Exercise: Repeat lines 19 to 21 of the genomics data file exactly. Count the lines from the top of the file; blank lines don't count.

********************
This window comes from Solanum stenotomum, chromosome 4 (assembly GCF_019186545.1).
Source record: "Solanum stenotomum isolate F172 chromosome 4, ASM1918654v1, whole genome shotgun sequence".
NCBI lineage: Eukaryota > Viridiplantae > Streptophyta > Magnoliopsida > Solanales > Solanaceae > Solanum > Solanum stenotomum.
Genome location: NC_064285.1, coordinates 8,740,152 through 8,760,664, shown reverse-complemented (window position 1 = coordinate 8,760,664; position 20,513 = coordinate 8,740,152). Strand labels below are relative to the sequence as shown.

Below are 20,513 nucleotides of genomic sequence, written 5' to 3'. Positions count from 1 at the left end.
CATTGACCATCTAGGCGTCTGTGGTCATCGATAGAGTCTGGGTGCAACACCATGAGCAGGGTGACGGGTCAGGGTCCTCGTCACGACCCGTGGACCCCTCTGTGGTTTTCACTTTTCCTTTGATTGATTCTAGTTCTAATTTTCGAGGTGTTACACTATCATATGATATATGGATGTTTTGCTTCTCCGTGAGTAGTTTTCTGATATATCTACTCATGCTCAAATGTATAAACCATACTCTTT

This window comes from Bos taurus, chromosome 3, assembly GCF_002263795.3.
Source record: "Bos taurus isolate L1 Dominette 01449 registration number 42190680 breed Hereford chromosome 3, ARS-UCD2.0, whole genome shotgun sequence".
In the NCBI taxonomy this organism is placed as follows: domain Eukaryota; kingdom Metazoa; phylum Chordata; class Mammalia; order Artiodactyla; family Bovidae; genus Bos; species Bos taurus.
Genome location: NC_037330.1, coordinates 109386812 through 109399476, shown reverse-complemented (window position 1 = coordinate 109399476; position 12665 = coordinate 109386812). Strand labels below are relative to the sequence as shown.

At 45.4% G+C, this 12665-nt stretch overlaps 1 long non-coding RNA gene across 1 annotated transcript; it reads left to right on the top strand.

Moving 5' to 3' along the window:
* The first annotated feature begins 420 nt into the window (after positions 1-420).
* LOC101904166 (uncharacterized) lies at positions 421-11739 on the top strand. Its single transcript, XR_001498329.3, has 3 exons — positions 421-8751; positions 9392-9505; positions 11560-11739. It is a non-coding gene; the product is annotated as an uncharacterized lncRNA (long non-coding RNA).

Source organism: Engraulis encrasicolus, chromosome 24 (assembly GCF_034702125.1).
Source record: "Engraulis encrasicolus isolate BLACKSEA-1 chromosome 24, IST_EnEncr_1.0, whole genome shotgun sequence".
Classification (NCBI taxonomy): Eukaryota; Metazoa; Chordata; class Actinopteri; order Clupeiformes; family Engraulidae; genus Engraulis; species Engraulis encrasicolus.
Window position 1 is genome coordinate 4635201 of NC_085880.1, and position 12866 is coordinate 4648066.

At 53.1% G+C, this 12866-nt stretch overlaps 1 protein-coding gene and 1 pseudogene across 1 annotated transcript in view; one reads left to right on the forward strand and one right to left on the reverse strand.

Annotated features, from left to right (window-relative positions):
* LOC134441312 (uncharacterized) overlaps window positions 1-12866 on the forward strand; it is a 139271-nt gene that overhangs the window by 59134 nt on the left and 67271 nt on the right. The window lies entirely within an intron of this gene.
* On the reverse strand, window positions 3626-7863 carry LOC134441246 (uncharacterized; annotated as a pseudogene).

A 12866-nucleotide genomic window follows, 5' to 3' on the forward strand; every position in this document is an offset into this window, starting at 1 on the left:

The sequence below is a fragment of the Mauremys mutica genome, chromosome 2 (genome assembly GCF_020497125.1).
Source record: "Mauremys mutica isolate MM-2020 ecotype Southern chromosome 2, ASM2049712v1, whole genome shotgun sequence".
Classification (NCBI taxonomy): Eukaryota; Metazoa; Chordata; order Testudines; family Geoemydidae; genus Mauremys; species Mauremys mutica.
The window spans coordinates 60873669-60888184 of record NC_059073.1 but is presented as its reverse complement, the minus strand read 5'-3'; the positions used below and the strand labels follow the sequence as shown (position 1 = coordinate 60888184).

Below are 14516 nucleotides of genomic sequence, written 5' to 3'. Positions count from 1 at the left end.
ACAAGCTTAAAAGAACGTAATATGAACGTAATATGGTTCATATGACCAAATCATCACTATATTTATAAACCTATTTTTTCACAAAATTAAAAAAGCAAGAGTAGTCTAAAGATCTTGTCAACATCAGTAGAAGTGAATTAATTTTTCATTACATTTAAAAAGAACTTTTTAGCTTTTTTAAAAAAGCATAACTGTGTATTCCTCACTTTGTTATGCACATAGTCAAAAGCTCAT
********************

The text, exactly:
At 53.1% G+C, this 12866-nt stretch overlaps 1 protein-coding gene and 1 pseudogene across 1 annotated transcript in view; one reads left to right on the forward strand and one right to left on the reverse strand.

Annotated features, from left to right (window-relative positions):
* LOC134441312 (uncharacterized) overlaps window positions 1-12866 on the forward strand; it is a 139271-nt gene that overhangs the window by 59134 nt on the left and 67271 nt on the right. The window lies entirely within an intron of this gene.